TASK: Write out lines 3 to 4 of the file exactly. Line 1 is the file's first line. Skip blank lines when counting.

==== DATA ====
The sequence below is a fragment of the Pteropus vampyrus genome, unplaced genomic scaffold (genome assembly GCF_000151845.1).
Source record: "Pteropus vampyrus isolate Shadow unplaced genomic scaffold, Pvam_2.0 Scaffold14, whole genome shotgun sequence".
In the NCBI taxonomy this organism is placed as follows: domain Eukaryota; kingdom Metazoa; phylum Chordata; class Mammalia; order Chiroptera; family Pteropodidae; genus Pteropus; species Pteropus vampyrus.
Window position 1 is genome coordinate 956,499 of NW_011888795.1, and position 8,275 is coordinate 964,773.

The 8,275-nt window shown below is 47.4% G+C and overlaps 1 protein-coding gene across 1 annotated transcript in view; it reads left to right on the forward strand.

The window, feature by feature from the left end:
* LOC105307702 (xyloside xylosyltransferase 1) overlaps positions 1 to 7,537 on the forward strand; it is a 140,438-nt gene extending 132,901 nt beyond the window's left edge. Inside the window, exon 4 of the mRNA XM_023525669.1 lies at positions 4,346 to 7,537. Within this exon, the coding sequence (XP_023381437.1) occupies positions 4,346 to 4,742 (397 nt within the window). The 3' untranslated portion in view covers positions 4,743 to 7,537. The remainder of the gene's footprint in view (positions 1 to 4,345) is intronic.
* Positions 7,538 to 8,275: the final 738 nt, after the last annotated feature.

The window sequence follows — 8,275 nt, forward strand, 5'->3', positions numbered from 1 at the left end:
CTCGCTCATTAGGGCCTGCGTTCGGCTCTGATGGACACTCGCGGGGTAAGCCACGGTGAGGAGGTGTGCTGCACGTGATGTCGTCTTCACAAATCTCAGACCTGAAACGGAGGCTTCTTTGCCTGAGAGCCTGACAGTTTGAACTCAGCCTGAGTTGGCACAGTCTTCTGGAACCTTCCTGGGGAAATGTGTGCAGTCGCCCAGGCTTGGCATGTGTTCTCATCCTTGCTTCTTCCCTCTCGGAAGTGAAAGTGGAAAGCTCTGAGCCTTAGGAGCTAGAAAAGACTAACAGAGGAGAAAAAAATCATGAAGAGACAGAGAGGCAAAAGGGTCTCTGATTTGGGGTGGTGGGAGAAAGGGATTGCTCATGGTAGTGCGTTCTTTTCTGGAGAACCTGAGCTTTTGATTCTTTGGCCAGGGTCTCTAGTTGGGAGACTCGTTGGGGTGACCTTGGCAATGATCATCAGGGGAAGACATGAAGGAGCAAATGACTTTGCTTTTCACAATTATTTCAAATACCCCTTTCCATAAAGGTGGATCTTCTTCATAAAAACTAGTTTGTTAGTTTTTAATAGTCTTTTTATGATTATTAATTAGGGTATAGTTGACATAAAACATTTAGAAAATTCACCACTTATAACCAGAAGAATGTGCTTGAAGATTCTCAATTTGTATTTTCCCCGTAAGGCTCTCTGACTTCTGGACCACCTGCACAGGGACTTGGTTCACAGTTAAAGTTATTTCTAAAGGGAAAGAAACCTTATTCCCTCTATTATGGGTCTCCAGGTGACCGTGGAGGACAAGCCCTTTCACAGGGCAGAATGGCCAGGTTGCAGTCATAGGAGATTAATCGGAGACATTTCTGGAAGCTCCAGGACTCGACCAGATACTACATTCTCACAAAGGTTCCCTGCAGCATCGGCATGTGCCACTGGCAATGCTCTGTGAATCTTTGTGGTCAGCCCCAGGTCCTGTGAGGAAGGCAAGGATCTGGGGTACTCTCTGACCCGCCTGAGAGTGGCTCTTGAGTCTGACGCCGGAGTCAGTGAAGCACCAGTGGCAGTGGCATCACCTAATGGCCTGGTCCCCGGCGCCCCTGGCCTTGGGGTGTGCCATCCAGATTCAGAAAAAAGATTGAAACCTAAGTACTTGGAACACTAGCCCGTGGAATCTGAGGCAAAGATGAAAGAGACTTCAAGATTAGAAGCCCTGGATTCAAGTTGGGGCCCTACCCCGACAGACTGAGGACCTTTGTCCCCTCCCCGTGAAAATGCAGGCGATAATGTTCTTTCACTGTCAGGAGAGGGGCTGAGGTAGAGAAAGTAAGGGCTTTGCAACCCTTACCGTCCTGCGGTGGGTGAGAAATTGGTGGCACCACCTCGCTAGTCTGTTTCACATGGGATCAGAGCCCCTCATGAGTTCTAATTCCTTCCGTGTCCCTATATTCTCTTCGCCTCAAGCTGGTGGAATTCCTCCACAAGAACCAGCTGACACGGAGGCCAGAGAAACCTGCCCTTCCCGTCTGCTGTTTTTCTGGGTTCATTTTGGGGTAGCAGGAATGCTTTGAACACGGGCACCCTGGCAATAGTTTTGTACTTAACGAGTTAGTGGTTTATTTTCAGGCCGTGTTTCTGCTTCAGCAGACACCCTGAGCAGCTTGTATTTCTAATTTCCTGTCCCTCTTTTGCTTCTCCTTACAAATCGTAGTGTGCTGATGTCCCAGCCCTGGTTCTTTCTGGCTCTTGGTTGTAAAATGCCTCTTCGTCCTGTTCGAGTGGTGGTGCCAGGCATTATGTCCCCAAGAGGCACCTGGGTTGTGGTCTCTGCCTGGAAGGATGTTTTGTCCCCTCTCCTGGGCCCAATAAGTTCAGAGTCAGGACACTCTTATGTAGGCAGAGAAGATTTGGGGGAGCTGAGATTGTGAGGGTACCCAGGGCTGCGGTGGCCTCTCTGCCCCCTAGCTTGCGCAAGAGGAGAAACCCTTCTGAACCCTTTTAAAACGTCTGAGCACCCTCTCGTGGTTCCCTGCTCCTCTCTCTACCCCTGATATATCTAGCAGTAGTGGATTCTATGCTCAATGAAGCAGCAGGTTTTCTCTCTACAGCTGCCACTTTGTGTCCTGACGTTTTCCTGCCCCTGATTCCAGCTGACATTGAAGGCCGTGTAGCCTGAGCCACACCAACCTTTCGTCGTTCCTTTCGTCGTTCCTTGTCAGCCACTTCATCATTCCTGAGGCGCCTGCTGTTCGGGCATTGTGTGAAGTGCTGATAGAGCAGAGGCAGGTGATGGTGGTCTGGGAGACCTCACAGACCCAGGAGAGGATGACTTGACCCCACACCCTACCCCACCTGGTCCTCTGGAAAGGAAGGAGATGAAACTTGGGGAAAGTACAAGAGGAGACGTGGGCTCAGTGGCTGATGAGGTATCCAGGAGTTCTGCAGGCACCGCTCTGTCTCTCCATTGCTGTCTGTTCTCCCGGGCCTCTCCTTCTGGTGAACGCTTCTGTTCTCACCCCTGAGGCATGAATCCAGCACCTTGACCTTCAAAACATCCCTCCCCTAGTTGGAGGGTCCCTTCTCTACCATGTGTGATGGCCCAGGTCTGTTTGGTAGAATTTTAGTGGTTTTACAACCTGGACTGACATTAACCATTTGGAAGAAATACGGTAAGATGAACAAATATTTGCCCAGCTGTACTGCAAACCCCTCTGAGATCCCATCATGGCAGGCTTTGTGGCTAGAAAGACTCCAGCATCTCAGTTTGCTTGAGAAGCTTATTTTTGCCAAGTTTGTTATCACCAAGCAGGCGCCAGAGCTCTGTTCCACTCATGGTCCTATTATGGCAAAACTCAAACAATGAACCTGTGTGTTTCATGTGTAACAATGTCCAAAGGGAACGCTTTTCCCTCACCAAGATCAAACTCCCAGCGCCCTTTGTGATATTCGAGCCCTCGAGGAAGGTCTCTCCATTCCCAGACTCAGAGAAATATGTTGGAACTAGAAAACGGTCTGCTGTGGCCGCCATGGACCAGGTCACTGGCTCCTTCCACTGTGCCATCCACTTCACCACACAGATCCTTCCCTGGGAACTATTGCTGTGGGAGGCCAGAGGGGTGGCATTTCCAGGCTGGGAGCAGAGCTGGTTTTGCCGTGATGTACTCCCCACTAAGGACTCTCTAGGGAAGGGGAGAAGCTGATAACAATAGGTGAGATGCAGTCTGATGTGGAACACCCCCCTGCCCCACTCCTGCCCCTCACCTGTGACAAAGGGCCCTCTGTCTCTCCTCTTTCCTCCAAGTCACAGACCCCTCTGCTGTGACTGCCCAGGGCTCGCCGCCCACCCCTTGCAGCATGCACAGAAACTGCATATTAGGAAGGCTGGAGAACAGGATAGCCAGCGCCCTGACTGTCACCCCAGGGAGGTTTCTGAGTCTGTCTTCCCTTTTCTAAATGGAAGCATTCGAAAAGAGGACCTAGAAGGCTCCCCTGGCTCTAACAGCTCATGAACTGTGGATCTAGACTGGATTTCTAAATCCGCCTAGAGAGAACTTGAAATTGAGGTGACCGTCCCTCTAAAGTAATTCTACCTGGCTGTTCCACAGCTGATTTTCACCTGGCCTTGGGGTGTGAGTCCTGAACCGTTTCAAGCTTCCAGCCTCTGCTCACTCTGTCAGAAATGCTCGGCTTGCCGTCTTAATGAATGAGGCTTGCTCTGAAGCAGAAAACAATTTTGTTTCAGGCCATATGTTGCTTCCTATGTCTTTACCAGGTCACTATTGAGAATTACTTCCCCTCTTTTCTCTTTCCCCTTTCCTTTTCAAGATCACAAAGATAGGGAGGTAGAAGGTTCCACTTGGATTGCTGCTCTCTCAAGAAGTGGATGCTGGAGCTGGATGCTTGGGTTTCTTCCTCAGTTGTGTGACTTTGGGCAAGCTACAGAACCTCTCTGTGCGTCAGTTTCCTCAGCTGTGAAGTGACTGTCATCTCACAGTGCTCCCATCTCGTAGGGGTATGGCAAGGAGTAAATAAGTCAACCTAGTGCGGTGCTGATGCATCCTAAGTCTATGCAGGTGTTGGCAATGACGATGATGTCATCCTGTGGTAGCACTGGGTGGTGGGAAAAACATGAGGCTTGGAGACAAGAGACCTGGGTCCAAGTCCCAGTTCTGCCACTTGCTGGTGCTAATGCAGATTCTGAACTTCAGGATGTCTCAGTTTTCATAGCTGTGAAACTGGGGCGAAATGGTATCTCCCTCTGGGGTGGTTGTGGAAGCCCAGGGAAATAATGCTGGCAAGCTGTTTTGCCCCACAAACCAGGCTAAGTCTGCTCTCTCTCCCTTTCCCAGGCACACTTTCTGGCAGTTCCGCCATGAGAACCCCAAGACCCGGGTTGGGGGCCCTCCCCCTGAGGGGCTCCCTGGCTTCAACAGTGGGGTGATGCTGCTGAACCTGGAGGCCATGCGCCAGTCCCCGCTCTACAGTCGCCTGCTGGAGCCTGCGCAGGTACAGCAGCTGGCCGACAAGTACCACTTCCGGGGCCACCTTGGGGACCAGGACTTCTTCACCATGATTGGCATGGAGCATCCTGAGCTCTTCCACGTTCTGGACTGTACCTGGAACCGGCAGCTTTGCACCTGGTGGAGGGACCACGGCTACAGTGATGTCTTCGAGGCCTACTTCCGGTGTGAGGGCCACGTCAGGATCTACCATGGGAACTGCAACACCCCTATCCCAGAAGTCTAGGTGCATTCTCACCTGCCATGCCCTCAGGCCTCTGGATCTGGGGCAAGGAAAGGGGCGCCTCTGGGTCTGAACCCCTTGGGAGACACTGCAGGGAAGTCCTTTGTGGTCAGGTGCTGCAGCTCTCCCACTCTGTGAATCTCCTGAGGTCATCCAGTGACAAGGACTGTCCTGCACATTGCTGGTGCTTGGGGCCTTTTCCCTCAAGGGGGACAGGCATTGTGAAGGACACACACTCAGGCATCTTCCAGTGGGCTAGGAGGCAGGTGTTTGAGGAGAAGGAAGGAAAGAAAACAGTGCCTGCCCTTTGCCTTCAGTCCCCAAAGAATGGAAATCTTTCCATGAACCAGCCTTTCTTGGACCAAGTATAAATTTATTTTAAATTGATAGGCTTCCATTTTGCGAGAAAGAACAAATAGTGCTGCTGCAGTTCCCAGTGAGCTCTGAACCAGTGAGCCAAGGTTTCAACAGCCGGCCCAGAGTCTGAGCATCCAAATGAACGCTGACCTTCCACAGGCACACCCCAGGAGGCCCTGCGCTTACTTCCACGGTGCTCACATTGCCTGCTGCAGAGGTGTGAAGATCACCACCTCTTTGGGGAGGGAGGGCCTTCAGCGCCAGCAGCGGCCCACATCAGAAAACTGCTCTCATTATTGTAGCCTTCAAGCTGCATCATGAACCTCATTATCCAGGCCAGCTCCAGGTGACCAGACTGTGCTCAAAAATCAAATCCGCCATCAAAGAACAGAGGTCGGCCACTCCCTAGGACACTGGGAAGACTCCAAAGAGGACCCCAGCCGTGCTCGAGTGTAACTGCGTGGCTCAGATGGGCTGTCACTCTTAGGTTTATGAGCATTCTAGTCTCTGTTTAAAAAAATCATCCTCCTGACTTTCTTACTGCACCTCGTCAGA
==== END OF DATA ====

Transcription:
In the NCBI taxonomy this organism is placed as follows: domain Eukaryota; kingdom Metazoa; phylum Chordata; class Mammalia; order Chiroptera; family Pteropodidae; genus Pteropus; species Pteropus vampyrus.
Window position 1 is genome coordinate 956,499 of NW_011888795.1, and position 8,275 is coordinate 964,773.